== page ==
We've made the claim that coupons can work for just about any business, as long as the deals are created with specific goals and audiences in mind. Mom-and-pop shops, regional chains, national retailers and yes, high-end brands.
That's right, even high-end brands can - and do - use deals to entice the right crowd to shop at their establishments. In fact, Access has helped many of these brands craft offers, but more on that in a moment.
Here's one thing many people don't realize: rich people love coupons. Households making over $100,000 are twice as likely to use coupons as those earning under $35,000. College graduates are also twice as likely to use coupons as those who did not graduate from high school. In fact, studies show that the less a household earns, the less likely they are to use coupons.
More than any other brands in the universe, high-end brands are very specific (even secretive) about their offers, but they're just like any other business in the world in this: they still need people to walk in the door and make purchases.
Here are three simple lessons Access has learned from high-end brands in our efforts to craft offers that drive the specific results they were looking for:
1. They choose their audience wisely
Offering a deal to anyone on the street is a surefire way to make everyone know you're discounting. High-end brands look for opportunities to reward their targeted audience. In one of our custom campaigns, a bankcard issuer came to us looking for cardholder benefits for customers with over $500k in assets at the institution. Access consulted with a number of high-end merchants that appealed to this audience and helped create offers that made sense. In this case, the merchants were excited to offer a deal in a private setting to an obviously wealthy, discriminating audience.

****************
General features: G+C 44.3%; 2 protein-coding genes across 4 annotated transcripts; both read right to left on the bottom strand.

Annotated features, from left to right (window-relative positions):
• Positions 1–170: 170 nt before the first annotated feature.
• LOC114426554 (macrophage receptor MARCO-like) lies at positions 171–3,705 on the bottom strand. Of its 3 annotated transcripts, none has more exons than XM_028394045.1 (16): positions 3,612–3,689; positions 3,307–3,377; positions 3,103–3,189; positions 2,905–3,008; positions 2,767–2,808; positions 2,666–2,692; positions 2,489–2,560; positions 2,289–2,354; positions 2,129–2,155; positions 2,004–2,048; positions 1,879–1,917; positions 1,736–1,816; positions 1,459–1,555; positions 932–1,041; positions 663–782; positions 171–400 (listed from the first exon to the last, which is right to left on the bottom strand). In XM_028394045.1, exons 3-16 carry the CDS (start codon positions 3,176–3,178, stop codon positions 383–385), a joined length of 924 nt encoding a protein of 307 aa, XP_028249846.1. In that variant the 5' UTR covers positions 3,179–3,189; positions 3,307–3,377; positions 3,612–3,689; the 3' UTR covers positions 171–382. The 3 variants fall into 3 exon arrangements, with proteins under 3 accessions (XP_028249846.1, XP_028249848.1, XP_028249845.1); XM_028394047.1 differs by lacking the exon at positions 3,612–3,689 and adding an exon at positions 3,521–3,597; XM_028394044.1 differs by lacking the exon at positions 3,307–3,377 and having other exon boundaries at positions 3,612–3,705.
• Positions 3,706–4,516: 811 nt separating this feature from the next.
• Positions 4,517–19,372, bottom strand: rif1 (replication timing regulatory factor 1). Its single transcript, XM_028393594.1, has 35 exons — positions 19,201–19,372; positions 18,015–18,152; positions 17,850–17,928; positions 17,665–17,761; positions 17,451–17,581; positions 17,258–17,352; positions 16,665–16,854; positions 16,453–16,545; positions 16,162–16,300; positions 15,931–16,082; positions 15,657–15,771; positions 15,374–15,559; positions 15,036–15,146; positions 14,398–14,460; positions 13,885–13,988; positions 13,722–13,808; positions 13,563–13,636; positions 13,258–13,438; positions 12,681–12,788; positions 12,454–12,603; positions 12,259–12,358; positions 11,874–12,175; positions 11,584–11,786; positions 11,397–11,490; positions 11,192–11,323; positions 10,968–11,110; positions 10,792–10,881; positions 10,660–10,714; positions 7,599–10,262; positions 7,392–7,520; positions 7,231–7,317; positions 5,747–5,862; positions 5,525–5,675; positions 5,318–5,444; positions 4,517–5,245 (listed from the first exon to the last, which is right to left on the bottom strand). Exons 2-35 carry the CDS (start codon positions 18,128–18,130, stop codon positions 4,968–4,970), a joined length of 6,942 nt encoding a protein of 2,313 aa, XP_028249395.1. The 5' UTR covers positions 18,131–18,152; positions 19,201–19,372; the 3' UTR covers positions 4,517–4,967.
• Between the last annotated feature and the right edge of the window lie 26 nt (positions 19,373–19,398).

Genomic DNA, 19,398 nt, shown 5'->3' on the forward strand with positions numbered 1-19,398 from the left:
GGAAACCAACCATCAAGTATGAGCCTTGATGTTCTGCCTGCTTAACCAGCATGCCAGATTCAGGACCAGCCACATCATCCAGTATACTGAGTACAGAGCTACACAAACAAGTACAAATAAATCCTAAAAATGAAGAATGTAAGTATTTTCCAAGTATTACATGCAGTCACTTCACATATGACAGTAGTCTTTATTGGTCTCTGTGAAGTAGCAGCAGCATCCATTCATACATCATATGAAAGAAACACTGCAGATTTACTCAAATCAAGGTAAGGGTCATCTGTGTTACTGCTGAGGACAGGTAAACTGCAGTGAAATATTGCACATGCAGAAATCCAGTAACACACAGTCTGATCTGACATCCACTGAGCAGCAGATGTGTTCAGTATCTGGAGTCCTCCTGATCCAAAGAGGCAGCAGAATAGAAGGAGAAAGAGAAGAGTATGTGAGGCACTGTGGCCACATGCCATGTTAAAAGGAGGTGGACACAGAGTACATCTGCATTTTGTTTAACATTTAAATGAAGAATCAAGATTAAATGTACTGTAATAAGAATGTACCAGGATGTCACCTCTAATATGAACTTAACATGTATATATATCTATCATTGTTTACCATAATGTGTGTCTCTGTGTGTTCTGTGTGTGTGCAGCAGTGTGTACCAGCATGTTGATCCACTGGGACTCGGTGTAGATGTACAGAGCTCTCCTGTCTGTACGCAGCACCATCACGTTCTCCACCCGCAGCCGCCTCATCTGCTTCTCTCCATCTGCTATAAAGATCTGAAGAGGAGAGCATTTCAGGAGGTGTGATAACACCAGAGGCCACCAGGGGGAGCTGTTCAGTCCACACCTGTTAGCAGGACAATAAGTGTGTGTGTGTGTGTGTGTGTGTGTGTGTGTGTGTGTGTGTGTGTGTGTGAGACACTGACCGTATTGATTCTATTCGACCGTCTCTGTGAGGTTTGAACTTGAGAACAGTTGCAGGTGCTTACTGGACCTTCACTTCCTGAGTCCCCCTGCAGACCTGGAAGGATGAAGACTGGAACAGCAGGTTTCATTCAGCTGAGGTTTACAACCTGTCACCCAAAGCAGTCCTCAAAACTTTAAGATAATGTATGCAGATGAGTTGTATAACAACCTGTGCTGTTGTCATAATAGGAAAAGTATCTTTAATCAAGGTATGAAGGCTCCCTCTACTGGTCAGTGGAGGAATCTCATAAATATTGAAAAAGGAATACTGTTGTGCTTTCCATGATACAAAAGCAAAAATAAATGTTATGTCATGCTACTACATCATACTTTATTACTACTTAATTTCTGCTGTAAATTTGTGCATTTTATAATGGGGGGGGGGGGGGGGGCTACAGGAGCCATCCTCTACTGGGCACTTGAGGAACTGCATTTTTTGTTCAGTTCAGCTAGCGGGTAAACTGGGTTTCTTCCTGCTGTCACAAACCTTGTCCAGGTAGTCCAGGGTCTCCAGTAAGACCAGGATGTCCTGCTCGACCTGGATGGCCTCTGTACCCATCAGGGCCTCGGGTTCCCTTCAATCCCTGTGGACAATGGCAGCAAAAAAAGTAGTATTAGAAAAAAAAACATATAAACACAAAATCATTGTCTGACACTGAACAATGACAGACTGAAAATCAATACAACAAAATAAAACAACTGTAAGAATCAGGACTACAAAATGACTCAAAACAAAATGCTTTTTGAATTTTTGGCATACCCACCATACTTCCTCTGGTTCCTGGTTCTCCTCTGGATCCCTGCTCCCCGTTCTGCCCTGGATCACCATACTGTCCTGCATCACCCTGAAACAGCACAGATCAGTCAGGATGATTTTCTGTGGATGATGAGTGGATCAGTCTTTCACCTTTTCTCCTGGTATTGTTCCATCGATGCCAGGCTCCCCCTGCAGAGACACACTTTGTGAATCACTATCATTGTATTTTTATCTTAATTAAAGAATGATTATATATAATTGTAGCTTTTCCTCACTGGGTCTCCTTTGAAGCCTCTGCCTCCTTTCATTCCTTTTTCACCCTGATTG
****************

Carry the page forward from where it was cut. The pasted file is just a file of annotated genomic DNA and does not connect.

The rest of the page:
2. Their offers are dialed in
In the same campaign referenced above, Access helped a number of businesses that never would dream of couponing come up with the right offers. One restaurant greeted guests with a complimentary bottle of wine and visit from the chef. A watch retailer gave a $750 credit toward any purchase. A high-end boutique offered to open their doors one hour early for a private trunk show. These and a handful of other offers were exclusive to this audience and offered real value for the affluent cardholder. The merchants reported that although the offers were very rich and different from their "no discounts" stance, it was well worth it due to the incremental spend and overall customer experiences at their stores.
3. They consider card-linked rewards
If coupons aren't right for your business, rewards may be the route to go. The bulk of consumers that shy away from coupons are quick to pull out their card that racks up points, miles, or cash. A promotion for 20x the miles, or $10 cash back is perceived much differently than a coupon.
Again, it's really easy for a brand to be considered "cheap" when offering coupons. Brand perception is a big deal and recovering that image can be difficult. Hopefully these tips help brands know what possibilities exist before extending offers in the marketplace.